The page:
Wearable Tech for Kids: Hero Armband

Introduction: Wearable Tech for Kids: Hero Armband

About: I enjoy creating educational 3D Models and working with Arduino.

This instructable will cover how to make a 'hero armband' that lights up when worn. Using conductive fabric tape, conductive thread and sewable LEDs this is a great activity for school students to learn the basics of circuits and wearable tech.

Teaching Wearable tech can be challenging for an audience with little sewing skills, and this activity is designed with those participants in mind. This activity does not use any running stitch, just conductive thread to stitch the pieces in place.

When the clips are attached around an arm, the battery is connected and the lights turn on. This is a great way to show how to create switches in the circuits.

In my sessions, I like to highlight some of the other great creators in this space. Some of my favourites include:

- David Shorey: Some great 3D printed fabrics and creations.

- Billie Ruben: Designer of the 'floating necklace' technique

- Loomia: Company making wearable fabrics with heating, light and pressure sensors

Let me know if you have any other favourites in the comments!

Supplies:

- Sewable LEDs

- Sewable Battery Holder

- Snap Button Fasteners

- Felt Fabric

- Conductive Fabric Tape

- CR2032 Coin Cell Batteries

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Step 1: Alternative Supplies

You can also use normal cathode LEDs by bending up the legs into a sewable tab in a pinch if you don't have the specialty ones, like in the image above.

I've also designed specialty snap-out circuit boards for this project, you can purchase them here: www.elkei.com.au

Step 2: Circuit Diagram

Here's a circuit diagram you can download, print and hand out to your participants. It's got the layout and some extra facts around LED polarity and in-parallel circuits which complement the activity.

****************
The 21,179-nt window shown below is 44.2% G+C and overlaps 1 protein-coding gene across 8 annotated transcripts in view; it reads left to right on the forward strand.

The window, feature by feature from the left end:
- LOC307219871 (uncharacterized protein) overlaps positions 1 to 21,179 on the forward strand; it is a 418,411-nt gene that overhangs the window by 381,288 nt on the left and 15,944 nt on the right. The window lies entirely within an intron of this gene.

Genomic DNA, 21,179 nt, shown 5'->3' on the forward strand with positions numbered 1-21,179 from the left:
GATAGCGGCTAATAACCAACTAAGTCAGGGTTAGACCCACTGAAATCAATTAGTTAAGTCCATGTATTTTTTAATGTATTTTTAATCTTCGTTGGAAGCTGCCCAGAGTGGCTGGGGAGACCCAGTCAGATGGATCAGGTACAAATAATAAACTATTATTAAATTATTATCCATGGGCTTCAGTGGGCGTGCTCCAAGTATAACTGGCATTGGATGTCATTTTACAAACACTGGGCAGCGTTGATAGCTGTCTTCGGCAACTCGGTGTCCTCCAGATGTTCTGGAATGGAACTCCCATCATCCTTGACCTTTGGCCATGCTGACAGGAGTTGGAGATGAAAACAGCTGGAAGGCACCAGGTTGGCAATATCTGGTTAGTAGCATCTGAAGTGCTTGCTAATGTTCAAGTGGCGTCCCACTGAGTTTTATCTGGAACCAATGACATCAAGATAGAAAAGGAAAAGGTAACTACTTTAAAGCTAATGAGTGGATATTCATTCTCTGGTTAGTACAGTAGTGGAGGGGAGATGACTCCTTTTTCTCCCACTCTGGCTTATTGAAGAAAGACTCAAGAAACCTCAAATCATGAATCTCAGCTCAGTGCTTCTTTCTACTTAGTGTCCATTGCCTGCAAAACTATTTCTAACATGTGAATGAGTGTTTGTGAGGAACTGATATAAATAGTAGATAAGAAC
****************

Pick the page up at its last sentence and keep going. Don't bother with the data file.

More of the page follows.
The first step is to cut the felt into strips. Use the participants arm as a measure for how long they should be.

Next, lay down the strips of conductive tape as per the diagram. Make sure the battery strips aren't touching the light rail strips or the switch won't function as intended.

Step 3: Sew in the Parts

Make sure participants remove the battery before they begin stitching.

Use three tight stitches with conductive thread to hold each anchor point in place. Make sure to line up the polarity of each part, where all '+' signs are on the top rail and all '-' signs are along the lower rails.

On the back of the circuit, trim all conductive thread close to it's tie-off point. Any stray strands will short the circuit and the lights won't turn on.

Lastly, sew in the snap-in clips. Make sure to line these up before you begin stitching each side to make sure they sit where they should.

Step 4: Enjoy!

It's compulsory to put the armband on, go outside and fight crime after you finish this activity. Enjoy!

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    2 Discussions

    0
    MaddyMaxey
    MaddyMaxey

    24 days ago

    This is Maddy from LOOMIA. Thanks for mentioning us and great instructable!

    0
    Asmaa_Maher
    Asmaa_Maher

    5 weeks ago

    Very useful and simple activity for teaching electronics :)